Anna Sheffer
July 09, 2018 7:08 pm

After Supreme Court Justice Anthony Kennedy announced his retirement at the end of June, President Donald Trump pledged to nominate a replacement by today, July 9th. Over the past week, rumors have flown about who the president would choose, with the field reportedly narrowed to four top contenders. And now, Trump has announced his top pick to fill the Supreme Court vacancy — D.C. District Court of Appeals Judge Brett Kavanaugh.

During a primetime announcement from the White House, Trump said of Kavanaugh,

"There is no one in America more qualified for this position, and no one more deserving."

Said Kavanaugh, "If confirmed by the Senate, I will keep an open mind in every case, and I will always strive to preserve the Constitution of the United States and the American rule of law."

According to Politico, Kavanaugh is a graduate of Yale Law School who served as a clerk to retiring Justice Kennedy. He was appointed to the appellate court by President George W. Bush in 2006 — after three controversial years of hearings — and in the ’90s he worked as a lawyer for Whitewater Independent Counsel Ken Starr, whose investigation of President Bill Clinton led to his impeachment.

Kennedy, who Kavanaugh would replace, was often the Supreme Court’s swing vote — the court currently has four justices considered to be more liberal, and four more conservative — and many abortion rights advocates feared that his retirement would alter the court’s makeup, paving the way for the landmark Roe v. Wade decision to be overturned.

As the Washington Post reported, Kavanaugh ruled against an undocumented, pregnant immigrant, 17, who sought an abortion in the United States in the 2017 Garza v. Hagan case. Kavanaugh argued that the majority was opening up the opportunity for “immediate abortion on demand” to undocumented immigrants. He has also voted against the regulation of semiautomatic weapons, net neutrality, and environmental regulations, so needless to say, he’s expected to vote conservatively.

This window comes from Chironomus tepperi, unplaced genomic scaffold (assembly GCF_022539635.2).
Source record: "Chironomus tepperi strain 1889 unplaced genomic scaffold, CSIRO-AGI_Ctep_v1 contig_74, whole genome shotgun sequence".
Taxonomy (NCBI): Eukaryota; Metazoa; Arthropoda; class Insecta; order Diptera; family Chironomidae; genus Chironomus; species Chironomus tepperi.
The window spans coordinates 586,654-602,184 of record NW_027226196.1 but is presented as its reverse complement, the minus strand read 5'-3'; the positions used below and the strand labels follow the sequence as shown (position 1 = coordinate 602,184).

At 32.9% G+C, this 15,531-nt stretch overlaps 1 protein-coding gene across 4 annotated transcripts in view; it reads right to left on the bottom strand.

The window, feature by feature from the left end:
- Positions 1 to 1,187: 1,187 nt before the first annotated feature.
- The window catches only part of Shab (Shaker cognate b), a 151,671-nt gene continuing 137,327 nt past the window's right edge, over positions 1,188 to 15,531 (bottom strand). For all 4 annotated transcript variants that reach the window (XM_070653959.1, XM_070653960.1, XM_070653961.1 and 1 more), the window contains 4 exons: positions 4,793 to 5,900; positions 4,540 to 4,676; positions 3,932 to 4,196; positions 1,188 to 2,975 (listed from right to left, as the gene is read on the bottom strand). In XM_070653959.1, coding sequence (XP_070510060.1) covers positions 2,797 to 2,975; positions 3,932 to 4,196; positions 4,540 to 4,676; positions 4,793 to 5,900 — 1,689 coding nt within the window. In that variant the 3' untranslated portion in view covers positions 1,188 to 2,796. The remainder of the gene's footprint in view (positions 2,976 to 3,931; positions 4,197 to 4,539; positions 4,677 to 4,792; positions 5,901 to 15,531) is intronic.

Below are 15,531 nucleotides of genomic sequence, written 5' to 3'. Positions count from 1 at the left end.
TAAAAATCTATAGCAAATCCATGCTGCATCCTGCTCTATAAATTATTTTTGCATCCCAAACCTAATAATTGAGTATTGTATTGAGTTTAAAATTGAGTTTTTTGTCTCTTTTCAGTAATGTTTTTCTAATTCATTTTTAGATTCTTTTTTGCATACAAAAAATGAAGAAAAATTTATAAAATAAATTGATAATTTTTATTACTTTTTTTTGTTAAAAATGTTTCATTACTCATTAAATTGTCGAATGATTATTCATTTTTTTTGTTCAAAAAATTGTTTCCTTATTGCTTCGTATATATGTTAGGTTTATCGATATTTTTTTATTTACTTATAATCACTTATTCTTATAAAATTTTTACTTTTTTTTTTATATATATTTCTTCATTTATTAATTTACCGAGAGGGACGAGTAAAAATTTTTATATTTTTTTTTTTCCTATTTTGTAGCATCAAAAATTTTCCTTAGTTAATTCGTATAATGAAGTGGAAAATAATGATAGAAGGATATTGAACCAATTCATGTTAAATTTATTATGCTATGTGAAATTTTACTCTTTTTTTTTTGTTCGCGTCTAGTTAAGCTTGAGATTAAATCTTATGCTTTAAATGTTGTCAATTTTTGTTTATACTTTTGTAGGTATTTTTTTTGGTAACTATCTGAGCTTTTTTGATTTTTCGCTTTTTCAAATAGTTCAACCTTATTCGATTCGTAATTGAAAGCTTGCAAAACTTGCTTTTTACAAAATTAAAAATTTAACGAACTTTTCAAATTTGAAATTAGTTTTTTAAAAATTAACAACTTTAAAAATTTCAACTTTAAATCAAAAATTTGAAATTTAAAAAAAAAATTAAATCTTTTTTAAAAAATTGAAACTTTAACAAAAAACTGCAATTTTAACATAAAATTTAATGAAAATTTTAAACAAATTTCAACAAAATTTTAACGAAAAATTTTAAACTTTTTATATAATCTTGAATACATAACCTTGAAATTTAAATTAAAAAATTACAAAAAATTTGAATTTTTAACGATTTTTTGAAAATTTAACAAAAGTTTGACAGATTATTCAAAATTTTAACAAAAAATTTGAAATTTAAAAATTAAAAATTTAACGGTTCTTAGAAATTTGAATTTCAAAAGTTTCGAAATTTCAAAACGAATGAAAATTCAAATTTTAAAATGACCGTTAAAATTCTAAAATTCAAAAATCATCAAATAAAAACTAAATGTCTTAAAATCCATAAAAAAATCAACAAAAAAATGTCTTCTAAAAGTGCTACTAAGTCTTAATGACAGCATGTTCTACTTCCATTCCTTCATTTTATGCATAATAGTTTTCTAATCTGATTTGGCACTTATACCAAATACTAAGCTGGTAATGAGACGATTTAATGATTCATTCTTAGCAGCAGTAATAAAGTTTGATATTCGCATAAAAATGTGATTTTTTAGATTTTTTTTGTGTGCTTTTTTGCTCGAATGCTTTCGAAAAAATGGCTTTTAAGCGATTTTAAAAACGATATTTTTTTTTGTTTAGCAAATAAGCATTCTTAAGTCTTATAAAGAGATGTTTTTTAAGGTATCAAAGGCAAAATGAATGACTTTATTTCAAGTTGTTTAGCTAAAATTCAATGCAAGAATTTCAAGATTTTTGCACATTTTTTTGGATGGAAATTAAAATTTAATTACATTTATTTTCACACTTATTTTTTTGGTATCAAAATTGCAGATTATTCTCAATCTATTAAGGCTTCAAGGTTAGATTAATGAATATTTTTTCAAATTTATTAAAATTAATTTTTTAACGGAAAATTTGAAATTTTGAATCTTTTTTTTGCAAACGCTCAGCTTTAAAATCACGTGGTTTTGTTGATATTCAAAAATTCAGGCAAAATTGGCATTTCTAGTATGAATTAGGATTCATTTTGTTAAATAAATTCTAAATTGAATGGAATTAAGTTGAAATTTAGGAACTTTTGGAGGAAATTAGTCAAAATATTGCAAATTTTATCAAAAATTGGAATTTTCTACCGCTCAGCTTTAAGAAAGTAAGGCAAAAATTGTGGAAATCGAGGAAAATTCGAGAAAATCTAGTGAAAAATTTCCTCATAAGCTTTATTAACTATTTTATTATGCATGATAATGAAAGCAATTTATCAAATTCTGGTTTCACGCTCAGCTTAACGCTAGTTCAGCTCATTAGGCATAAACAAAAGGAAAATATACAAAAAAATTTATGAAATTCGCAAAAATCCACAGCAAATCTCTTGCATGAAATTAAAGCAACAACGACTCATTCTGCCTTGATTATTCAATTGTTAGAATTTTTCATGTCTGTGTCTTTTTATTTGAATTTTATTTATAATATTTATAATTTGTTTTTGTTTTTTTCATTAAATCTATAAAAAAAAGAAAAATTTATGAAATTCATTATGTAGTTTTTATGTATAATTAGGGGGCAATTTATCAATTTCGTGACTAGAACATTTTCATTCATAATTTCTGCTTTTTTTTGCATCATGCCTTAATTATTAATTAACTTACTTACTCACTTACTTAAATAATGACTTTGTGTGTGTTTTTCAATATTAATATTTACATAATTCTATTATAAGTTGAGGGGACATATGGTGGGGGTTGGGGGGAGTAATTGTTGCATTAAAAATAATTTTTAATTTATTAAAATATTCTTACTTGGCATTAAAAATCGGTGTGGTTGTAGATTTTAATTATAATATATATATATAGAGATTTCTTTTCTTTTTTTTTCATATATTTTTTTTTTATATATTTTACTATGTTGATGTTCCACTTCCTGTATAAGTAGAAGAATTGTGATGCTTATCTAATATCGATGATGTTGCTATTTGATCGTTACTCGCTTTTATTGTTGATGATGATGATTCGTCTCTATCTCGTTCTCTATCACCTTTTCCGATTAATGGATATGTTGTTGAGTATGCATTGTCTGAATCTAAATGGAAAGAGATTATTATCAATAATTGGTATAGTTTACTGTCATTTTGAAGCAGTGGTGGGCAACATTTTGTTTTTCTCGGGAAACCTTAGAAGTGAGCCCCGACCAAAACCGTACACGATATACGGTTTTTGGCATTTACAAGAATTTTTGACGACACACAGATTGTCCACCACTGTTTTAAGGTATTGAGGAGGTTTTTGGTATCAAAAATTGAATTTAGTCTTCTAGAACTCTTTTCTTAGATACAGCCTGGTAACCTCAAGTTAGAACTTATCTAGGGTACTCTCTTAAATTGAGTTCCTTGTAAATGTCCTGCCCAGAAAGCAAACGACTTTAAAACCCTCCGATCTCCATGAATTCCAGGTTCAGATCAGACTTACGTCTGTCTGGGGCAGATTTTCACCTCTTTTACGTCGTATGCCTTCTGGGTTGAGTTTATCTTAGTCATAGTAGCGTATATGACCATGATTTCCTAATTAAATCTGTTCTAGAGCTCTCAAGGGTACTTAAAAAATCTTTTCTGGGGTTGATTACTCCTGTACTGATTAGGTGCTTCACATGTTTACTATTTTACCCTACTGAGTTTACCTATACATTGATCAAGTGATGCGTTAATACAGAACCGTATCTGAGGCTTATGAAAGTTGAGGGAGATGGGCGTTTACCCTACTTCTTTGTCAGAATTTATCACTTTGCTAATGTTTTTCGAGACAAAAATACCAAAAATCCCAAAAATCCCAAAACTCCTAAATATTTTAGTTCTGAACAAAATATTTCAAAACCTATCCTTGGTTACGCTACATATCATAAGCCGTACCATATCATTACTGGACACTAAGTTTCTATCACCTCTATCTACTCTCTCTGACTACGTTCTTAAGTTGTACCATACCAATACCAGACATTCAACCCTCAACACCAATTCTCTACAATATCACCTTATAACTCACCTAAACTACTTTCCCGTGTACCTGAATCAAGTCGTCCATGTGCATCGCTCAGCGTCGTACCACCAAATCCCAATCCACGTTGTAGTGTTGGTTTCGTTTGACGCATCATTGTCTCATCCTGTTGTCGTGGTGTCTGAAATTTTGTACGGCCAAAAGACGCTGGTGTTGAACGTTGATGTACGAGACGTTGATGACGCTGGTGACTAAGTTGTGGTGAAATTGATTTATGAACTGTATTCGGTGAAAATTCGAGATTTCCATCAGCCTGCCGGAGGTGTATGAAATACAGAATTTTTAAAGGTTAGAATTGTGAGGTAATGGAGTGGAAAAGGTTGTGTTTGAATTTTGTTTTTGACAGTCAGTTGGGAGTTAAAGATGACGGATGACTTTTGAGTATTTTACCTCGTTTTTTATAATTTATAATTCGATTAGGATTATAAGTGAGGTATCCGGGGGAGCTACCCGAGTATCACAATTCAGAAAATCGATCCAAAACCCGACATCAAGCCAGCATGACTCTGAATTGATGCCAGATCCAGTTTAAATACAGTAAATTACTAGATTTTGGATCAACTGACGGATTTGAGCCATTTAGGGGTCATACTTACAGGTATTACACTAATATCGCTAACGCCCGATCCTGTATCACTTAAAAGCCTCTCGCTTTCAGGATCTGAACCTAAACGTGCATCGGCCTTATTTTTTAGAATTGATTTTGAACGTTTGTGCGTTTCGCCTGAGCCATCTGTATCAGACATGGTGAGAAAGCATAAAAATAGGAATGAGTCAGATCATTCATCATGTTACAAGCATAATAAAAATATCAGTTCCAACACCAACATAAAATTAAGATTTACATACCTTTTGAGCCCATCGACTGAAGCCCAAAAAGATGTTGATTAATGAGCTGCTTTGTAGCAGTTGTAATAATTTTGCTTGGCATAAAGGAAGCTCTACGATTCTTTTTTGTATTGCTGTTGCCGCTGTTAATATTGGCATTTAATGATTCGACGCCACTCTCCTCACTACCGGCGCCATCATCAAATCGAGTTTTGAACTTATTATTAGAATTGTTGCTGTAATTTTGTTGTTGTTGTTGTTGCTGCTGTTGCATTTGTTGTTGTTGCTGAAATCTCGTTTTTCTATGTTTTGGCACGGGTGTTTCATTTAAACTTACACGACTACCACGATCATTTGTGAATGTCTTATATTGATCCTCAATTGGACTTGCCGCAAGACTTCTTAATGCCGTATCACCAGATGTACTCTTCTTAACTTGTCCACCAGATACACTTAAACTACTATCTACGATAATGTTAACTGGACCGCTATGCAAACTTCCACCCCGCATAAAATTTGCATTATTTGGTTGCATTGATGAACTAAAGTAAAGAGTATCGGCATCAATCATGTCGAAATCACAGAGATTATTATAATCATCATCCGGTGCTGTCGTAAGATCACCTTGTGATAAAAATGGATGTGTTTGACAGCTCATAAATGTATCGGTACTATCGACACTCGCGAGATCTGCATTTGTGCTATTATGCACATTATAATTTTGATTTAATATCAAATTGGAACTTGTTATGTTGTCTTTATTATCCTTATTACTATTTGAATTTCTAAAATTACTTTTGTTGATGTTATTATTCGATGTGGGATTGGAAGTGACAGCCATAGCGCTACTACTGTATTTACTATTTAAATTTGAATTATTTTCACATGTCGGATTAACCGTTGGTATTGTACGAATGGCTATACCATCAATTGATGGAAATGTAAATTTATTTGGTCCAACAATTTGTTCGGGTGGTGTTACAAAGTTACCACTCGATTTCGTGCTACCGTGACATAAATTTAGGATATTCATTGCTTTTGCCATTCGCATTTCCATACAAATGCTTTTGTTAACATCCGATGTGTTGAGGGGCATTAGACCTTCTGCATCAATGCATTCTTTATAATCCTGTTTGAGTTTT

Of course, Kavanaugh still needs to be confirmed by the Senate. To become a justice, he will need 51 votes in his favor — exactly the number of sitting Republican senators, though Sen. John McCain has been home in Arizona following treatment for brain cancer and it’s unclear whether he’ll return to vote on Trump’s nominee.

According to Vox, Republican Sens. Lisa Murkowski of Alaska and Susan Collins of Maine, who have opposed Trump in the past, could vote against Kavanaugh and prevent his confirmation; McCain might vote against Kavanaugh, too, though he voted in favor of Trump’s previous Supreme Court pick, Justice Neil Gorsuch. But on the flip side, Democratic Senators Joe Manchin, Joe Donnelly, and Heidi Heitkamp are running for reelection in red states that went for Trump in 2016, so it’s possible they might vote to approve Kavanaugh.

We still don’t know what Kavanaugh will do as a justice, or if he will be confirmed. But rest assured we’ll be keeping our eyes peeled for more updates about this Supreme Court nominee.

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